The Appeal of Skeleton Watches for Men

Skeleton watches aren’t a new concept, but they definitely seem to be on the rise. With so many different styles of skeleton watches for men out there I want to give you some tips on finding the perfect skeleton watch to fit your style. More and more watch brands are creating skeleton watches in their collections to feed the ever growing demand of these beautiful time pieces. What makes them unique is that you get to see the inner workings of the watch which brings awe and wonder to anyone that sets their eyes on them. Let’s see what makes skeleton watches for men so appealing.

What Makes A Skeleton Watch So Special

There is nothing wrong with a well crafted watch dial. Watch dials give your watch character and there are so many ways to differentiate a watch based on dial alone. Everything from the hands, to the indices there is much variation and many options to choose from when choosing a watch based on it’s dial alone. So if watch dials are what give your watches character than what makes a skeleton watch so special?

There is nothing more beautiful than seeing your watch tick. This is why many watches especially mechanical and automatic ones provide an exhibition or clear case back so that you can glare in awe at the inner workings of your watch. A skeleton watch takes it to the next level by allowing you to see the inner workings of your watch from the front as well. Being able to see all the parts working together ever so smoothly from the front and back is truly an awesome site. Especially depending on the movement being used.

Many watches contain jewels in their movements as bearings to help your watch run smoothly. The jewels are smooth and don’t cause much friction so they don’t wear down as easy and help your watch parts move more smoothly. Skeleton watches allow you to see the many beautiful jewels in your watch that can range anywhere from a few to more than 30. This helps your skeleton watch have an even more luxurious look by showing off the many jewels and well polished components from within.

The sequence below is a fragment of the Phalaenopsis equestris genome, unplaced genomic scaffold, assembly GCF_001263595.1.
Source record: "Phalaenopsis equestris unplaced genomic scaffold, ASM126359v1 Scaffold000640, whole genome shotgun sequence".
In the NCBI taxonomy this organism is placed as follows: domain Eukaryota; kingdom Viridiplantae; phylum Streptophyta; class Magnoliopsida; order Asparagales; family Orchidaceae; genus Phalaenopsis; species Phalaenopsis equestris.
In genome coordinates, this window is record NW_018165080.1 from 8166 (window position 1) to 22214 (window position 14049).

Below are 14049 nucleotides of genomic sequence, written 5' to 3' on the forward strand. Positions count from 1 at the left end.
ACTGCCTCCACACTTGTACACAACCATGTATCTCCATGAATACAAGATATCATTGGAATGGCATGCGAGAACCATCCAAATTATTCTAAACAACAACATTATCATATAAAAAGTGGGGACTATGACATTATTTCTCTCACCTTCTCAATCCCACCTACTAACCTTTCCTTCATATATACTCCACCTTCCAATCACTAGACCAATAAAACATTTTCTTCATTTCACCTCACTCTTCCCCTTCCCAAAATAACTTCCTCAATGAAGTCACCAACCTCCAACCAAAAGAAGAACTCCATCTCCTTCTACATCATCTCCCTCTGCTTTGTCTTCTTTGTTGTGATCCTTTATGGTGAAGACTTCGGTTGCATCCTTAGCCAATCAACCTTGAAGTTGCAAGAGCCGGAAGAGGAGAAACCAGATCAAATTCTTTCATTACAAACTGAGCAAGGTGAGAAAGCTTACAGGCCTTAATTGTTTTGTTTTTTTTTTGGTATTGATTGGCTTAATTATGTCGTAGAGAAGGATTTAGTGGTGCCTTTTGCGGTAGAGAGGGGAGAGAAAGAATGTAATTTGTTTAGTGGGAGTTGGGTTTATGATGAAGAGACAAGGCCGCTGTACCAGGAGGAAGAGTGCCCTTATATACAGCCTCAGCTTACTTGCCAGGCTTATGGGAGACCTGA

Skeleton Watch vs Open Heart Watch

Jaeger-LeCoultre: Master Eight Day Perpetual Skeleton Watch
I own a Fossil Townsman Automatic and this watch has what is called an open-heart dial. I actually went and purchased my father-in-law a very expensive Swiss made Earnshaw Beagle open-heart watch for Christmas that is a beautiful piece of work. However, an open-heart watch is not the same as a skeleton watch. Let’s not get confused here. A true skeleton watch must strip itself to it’s bare bones. Originally created in the 18th century by a (Frenchmen) named Andre’ Charles-Caron. He named this style of watch the openwork or skeleton watch dial. Have you ever seen a race car that has a window to view it’s engine. Skeleton watches are very similar in that you get to see the engine of your watch in full view.

For those who want to see their watch movement and still enjoy a dial. You can opt for an open-heart watch

Edox-Les Vauberts: Open Heart Watch
like one of the two examples I mentioned above. Just make sure that you understand the different between the two because an open-heart dial is essentially the best of both words giving you a dial and a window into the heart of your watch, whereas a skeleton watch doesn’t need any of those features because the beauty is in the movement itself.